An astonishing group of sixty-nine “Character Heads” by German sculptor Franz Xaver Messerschmidt (1736–1783) has fascinated viewers, artists, and collectors for more than two centuries. The heads, carved in alabaster or cast in lead or tin alloy, were conceived outside the norm of conventional portrait sculpture and explore the furthest limits of human expression. Since their first exposure to the public in 1793, artists, including Egon Schiele (1890–1918), Francis Bacon (1909–1992), Arnulf Rainer (born 1929), and, more recently, Tony Cragg (born 1949) and Tony Bevan (born 1951), have responded to their overwhelming visual power.
Lavishly illustrated, Messerschmidt and Modernity presents remarkable works created by and inspired by Messerschmidt, an artist both of and ahead of his time. The Character Heads situate the artist’s work squarely within the eighteenth-century European Enlightenment, with its focus on expression and emotion. Yet their uncompromising style stands in sharp contrast to the florid Baroque style of Messerschmidt’s earlier sculptures for the court of Empress Maria Theresa of Austria. With their strict frontality and narrow silhouettes, the Character Heads appear to contemporary eyes as having been conceived in a “modern” aesthetic. Their position at the apparent limits of rational art have made them compelling to successive generations of artists working in a variety of media. An exhibition of the same name was on view at the Getty Center July 24 through October 14, 2012.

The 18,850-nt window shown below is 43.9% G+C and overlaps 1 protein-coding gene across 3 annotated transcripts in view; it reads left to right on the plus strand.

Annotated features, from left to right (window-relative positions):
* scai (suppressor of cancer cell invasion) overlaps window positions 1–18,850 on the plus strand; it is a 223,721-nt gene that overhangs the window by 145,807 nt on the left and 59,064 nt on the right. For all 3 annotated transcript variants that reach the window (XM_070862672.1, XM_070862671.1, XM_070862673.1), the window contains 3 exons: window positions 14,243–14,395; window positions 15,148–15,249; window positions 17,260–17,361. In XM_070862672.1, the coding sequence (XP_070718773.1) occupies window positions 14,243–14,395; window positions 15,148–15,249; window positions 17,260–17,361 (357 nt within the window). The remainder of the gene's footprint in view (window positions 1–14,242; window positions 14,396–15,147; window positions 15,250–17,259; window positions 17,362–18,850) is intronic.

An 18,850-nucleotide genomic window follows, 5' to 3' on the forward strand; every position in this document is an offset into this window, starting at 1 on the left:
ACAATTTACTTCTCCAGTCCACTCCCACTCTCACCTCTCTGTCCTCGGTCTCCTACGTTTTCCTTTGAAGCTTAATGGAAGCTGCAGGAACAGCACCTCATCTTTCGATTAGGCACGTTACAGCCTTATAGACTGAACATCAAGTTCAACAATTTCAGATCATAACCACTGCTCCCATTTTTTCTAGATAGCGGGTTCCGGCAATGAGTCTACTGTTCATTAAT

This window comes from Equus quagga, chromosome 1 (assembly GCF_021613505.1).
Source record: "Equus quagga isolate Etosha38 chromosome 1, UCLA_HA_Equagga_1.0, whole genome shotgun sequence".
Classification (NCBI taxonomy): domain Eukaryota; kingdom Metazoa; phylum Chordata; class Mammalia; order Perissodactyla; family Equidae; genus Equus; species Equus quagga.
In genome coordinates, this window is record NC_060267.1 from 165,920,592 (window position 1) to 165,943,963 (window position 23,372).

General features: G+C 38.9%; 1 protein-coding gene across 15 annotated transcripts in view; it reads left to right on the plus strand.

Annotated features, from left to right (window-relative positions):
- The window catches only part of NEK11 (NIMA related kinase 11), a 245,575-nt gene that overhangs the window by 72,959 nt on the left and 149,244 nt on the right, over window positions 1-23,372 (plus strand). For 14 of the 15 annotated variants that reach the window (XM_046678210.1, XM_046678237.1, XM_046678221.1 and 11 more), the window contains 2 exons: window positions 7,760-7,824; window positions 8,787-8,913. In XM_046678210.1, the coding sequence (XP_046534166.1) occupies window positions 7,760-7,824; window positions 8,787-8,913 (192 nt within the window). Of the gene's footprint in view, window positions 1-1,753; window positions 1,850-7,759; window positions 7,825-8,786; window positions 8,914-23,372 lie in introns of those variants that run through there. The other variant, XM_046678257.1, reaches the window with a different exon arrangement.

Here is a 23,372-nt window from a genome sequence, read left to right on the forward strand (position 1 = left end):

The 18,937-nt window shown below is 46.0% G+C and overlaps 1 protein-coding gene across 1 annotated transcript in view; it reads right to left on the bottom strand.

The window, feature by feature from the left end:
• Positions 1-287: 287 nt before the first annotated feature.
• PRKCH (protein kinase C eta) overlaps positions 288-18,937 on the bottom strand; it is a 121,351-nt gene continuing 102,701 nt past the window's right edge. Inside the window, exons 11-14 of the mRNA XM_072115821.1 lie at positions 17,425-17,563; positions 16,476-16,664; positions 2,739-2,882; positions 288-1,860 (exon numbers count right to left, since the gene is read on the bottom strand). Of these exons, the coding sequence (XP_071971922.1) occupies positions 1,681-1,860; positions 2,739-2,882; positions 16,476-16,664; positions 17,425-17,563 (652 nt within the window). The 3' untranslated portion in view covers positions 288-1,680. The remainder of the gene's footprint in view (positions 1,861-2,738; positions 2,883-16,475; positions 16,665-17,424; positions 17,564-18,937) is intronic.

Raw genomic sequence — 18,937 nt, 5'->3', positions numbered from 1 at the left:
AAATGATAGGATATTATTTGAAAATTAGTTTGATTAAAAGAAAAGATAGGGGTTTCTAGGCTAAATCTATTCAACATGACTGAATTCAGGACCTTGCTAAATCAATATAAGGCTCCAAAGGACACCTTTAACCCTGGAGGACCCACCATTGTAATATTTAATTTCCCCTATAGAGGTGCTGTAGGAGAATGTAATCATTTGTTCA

Antonia Boström is former senior curator of sculpture and decorative arts at the J. Paul Getty Museum and the editor of The Fran and Ray Stark Collection of 20th-Century Sculpture in the J. Paul Getty Museum (Getty Publications, 2008).